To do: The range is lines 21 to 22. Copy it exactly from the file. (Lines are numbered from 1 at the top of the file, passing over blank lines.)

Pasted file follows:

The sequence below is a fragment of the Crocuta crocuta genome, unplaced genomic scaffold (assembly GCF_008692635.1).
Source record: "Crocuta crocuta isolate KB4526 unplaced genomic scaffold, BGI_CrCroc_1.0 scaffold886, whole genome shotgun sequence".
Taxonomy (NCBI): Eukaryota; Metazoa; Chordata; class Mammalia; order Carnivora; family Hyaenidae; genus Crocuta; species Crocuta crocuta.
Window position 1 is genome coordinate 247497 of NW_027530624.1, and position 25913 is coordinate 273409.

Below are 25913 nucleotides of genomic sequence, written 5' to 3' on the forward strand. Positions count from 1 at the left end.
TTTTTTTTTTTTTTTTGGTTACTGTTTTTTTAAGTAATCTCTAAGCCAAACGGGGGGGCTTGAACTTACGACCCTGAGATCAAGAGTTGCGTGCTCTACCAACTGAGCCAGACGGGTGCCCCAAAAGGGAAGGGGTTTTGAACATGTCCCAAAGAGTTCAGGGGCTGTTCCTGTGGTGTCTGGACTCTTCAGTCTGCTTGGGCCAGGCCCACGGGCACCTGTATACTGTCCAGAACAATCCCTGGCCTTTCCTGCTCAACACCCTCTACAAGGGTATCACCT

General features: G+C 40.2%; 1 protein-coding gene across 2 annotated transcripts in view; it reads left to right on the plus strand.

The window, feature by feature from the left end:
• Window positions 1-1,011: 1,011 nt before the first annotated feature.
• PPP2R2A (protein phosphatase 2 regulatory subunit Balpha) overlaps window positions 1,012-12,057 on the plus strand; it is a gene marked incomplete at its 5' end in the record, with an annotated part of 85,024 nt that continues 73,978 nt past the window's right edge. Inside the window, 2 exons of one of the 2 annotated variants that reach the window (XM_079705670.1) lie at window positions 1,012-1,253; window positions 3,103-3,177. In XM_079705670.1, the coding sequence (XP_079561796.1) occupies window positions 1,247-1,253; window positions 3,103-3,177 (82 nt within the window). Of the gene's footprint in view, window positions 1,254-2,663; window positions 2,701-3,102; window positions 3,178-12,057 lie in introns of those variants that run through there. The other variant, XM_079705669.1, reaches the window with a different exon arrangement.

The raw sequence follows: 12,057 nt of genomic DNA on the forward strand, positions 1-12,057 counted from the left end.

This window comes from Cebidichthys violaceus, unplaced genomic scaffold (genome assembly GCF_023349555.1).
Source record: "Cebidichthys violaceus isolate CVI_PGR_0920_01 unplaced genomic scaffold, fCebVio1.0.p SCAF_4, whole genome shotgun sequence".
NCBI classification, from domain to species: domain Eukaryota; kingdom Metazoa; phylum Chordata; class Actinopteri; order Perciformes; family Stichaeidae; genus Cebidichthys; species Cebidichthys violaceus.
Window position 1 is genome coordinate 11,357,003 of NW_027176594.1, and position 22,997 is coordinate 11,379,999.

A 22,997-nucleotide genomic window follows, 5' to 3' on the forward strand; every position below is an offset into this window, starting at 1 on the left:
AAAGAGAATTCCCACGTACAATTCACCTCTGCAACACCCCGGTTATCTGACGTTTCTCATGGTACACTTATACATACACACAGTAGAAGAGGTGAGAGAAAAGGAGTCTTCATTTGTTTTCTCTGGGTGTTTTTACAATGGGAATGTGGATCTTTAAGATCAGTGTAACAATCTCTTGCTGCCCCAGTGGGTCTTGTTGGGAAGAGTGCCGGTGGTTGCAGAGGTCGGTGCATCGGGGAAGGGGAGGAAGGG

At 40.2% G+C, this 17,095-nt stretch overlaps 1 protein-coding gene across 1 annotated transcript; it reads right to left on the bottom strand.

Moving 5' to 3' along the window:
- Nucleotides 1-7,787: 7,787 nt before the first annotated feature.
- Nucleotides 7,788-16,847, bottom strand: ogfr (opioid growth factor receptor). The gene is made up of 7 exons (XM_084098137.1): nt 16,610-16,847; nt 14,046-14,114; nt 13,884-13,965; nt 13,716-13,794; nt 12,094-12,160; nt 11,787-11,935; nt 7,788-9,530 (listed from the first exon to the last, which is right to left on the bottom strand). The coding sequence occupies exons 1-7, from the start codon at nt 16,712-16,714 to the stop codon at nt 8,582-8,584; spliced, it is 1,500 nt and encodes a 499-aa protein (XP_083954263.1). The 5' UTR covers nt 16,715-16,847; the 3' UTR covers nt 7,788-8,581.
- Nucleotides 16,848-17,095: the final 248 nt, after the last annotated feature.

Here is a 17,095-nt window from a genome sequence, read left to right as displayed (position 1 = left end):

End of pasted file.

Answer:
- Nucleotides 7,788-16,847, bottom strand: ogfr (opioid growth factor receptor). The gene is made up of 7 exons (XM_084098137.1): nt 16,610-16,847; nt 14,046-14,114; nt 13,884-13,965; nt 13,716-13,794; nt 12,094-12,160; nt 11,787-11,935; nt 7,788-9,530 (listed from the first exon to the last, which is right to left on the bottom strand). The coding sequence occupies exons 1-7, from the start codon at nt 16,712-16,714 to the stop codon at nt 8,582-8,584; spliced, it is 1,500 nt and encodes a 499-aa protein (XP_083954263.1). The 5' UTR covers nt 16,715-16,847; the 3' UTR covers nt 7,788-8,581.
- Nucleotides 16,848-17,095: the final 248 nt, after the last annotated feature.